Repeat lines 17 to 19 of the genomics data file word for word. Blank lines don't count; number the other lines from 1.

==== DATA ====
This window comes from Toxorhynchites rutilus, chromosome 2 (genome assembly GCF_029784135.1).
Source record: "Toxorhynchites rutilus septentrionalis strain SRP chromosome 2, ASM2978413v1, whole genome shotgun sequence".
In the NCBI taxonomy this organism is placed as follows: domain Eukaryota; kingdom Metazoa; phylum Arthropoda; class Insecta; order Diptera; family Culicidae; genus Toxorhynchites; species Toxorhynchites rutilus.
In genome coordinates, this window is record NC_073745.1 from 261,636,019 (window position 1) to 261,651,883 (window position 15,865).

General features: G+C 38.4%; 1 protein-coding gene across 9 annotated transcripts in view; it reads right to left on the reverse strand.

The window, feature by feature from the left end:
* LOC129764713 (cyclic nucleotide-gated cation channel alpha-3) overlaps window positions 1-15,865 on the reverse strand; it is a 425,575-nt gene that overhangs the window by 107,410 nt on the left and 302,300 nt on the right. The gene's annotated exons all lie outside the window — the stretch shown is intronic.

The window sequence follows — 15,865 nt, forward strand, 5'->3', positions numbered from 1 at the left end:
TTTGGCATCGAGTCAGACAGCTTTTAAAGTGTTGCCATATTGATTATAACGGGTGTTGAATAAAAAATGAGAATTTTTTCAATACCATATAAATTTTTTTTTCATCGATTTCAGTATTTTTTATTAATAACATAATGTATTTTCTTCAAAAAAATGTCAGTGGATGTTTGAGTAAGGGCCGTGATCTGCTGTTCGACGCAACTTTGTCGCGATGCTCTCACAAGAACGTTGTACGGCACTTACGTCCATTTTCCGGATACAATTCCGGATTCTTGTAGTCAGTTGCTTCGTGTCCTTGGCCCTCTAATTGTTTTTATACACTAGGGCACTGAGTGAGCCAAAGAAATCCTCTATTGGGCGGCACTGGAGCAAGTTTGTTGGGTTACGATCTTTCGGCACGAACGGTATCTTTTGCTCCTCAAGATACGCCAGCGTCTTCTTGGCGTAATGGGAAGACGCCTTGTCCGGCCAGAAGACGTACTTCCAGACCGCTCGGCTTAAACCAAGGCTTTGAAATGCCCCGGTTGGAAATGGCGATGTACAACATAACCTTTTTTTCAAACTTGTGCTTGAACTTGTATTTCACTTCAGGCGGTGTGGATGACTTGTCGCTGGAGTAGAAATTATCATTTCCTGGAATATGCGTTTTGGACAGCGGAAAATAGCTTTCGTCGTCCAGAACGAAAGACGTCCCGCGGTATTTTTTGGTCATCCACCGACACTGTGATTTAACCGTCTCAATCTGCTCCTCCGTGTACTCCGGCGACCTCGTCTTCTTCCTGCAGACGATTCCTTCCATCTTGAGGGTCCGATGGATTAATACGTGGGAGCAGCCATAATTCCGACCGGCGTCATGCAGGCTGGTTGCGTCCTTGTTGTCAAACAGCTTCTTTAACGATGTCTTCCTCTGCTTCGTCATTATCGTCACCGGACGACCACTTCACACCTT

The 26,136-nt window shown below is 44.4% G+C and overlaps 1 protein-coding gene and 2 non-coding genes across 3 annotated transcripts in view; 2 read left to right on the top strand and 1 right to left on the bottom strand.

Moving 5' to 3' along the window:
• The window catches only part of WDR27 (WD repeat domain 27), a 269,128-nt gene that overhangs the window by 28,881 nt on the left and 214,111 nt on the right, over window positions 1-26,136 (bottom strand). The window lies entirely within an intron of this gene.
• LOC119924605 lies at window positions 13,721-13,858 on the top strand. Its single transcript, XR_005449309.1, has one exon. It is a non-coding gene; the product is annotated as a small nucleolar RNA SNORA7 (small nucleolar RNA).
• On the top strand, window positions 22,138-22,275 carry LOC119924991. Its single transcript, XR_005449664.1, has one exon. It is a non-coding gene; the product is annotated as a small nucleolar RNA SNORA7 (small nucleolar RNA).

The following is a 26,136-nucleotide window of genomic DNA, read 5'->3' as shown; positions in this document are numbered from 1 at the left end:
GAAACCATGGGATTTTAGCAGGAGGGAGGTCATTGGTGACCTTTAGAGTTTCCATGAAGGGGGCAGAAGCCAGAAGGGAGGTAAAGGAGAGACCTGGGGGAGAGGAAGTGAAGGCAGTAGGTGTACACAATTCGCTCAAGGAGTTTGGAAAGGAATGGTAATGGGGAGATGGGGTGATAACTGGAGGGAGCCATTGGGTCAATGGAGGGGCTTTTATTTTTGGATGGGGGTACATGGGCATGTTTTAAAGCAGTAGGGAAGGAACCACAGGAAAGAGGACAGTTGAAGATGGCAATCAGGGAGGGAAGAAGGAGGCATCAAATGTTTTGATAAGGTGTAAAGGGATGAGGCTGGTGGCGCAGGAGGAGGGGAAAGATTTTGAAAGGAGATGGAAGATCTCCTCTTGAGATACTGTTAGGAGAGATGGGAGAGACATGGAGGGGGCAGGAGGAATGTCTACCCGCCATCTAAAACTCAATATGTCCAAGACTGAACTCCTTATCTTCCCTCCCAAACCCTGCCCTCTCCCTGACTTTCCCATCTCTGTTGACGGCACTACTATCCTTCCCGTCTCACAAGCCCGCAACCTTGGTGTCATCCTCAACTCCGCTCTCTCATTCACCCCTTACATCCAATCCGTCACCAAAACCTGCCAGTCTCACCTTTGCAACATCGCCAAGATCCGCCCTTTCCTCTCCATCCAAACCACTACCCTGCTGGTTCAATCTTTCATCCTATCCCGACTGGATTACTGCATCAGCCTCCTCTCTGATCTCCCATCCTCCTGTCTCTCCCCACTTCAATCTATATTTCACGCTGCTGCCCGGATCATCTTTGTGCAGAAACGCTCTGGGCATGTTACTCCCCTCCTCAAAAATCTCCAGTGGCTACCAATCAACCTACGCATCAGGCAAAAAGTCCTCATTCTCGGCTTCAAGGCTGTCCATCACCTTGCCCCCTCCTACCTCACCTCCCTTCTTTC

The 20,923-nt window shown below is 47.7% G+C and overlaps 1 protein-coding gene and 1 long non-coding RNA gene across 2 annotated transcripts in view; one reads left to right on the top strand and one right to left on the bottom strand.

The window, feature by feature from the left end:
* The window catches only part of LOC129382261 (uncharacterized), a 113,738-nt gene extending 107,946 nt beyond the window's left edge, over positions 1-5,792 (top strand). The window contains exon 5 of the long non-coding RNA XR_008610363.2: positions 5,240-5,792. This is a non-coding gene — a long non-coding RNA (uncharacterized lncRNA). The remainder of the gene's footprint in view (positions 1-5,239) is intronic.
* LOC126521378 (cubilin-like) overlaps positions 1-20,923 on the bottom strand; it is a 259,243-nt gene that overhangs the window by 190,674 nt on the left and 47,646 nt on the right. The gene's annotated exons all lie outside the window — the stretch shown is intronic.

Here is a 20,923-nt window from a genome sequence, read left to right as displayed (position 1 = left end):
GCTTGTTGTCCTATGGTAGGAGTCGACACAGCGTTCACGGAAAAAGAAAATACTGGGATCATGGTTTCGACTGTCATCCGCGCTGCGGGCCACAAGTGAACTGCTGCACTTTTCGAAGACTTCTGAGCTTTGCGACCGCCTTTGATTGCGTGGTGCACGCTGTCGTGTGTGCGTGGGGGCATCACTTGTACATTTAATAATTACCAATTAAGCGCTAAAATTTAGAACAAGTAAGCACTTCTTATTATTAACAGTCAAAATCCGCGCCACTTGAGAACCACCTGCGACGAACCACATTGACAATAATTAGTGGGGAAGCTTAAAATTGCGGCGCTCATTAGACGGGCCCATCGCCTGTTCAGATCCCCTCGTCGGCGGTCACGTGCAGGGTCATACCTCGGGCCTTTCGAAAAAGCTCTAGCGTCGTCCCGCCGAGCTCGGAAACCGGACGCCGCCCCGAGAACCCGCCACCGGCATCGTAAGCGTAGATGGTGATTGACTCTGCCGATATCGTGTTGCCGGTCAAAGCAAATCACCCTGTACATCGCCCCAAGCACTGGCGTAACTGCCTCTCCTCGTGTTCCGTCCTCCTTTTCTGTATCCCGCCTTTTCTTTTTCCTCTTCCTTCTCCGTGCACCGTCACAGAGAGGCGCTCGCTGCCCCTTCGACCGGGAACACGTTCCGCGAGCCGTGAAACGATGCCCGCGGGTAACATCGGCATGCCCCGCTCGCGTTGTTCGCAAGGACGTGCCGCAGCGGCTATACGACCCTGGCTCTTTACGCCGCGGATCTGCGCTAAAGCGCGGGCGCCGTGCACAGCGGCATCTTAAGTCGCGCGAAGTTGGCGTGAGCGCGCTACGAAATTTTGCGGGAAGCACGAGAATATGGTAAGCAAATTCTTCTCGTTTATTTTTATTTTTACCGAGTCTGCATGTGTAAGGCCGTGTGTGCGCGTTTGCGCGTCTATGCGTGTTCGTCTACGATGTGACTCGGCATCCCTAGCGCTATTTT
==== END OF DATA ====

The 20,923-nt window shown below is 47.7% G+C and overlaps 1 protein-coding gene and 1 long non-coding RNA gene across 2 annotated transcripts in view; one reads left to right on the top strand and one right to left on the bottom strand.

The window, feature by feature from the left end:
* The window catches only part of LOC129382261 (uncharacterized), a 113,738-nt gene extending 107,946 nt beyond the window's left edge, over positions 1-5,792 (top strand). The window contains exon 5 of the long non-coding RNA XR_008610363.2: positions 5,240-5,792. This is a non-coding gene — a long non-coding RNA (uncharacterized lncRNA). The remainder of the gene's footprint in view (positions 1-5,239) is intronic.